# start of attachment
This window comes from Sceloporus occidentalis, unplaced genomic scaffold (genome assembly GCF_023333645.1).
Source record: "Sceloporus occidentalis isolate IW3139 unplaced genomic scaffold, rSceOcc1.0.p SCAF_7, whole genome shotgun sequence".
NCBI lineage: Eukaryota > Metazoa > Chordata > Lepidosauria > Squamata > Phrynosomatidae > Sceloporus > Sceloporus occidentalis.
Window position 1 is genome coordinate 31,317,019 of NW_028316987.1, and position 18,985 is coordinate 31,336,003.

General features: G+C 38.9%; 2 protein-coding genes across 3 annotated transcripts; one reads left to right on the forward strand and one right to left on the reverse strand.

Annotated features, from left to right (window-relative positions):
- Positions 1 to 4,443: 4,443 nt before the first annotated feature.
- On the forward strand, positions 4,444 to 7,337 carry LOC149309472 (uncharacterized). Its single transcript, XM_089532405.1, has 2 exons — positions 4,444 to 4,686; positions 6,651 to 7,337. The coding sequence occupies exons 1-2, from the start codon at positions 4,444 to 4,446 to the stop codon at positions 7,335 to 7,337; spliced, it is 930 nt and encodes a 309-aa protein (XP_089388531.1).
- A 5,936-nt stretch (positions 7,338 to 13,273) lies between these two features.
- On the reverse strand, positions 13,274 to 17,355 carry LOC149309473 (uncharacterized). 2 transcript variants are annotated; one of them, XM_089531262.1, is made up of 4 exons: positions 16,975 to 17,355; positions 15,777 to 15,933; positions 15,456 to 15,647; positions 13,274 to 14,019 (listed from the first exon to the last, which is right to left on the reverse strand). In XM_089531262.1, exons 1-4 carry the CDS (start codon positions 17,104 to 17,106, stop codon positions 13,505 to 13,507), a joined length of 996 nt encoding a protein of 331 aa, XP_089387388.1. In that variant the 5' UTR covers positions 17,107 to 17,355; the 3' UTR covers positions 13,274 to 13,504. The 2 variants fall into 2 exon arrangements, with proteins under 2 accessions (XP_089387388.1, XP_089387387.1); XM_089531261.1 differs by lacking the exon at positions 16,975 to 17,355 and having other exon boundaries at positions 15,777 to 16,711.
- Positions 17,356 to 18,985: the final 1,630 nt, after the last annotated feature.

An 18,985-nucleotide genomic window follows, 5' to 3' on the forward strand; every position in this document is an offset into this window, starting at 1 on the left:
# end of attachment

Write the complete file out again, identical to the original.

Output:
This window comes from Sceloporus occidentalis, unplaced genomic scaffold (genome assembly GCF_023333645.1).
Source record: "Sceloporus occidentalis isolate IW3139 unplaced genomic scaffold, rSceOcc1.0.p SCAF_7, whole genome shotgun sequence".
NCBI lineage: Eukaryota > Metazoa > Chordata > Lepidosauria > Squamata > Phrynosomatidae > Sceloporus > Sceloporus occidentalis.
Window position 1 is genome coordinate 31,317,019 of NW_028316987.1, and position 18,985 is coordinate 31,336,003.

General features: G+C 38.9%; 2 protein-coding genes across 3 annotated transcripts; one reads left to right on the forward strand and one right to left on the reverse strand.

Annotated features, from left to right (window-relative positions):
- Positions 1 to 4,443: 4,443 nt before the first annotated feature.
- On the forward strand, positions 4,444 to 7,337 carry LOC149309472 (uncharacterized). Its single transcript, XM_089532405.1, has 2 exons — positions 4,444 to 4,686; positions 6,651 to 7,337. The coding sequence occupies exons 1-2, from the start codon at positions 4,444 to 4,446 to the stop codon at positions 7,335 to 7,337; spliced, it is 930 nt and encodes a 309-aa protein (XP_089388531.1).
- A 5,936-nt stretch (positions 7,338 to 13,273) lies between these two features.
- On the reverse strand, positions 13,274 to 17,355 carry LOC149309473 (uncharacterized). 2 transcript variants are annotated; one of them, XM_089531262.1, is made up of 4 exons: positions 16,975 to 17,355; positions 15,777 to 15,933; positions 15,456 to 15,647; positions 13,274 to 14,019 (listed from the first exon to the last, which is right to left on the reverse strand). In XM_089531262.1, exons 1-4 carry the CDS (start codon positions 17,104 to 17,106, stop codon positions 13,505 to 13,507), a joined length of 996 nt encoding a protein of 331 aa, XP_089387388.1. In that variant the 5' UTR covers positions 17,107 to 17,355; the 3' UTR covers positions 13,274 to 13,504. The 2 variants fall into 2 exon arrangements, with proteins under 2 accessions (XP_089387388.1, XP_089387387.1); XM_089531261.1 differs by lacking the exon at positions 16,975 to 17,355 and having other exon boundaries at positions 15,777 to 16,711.
- Positions 17,356 to 18,985: the final 1,630 nt, after the last annotated feature.

An 18,985-nucleotide genomic window follows, 5' to 3' on the forward strand; every position in this document is an offset into this window, starting at 1 on the left: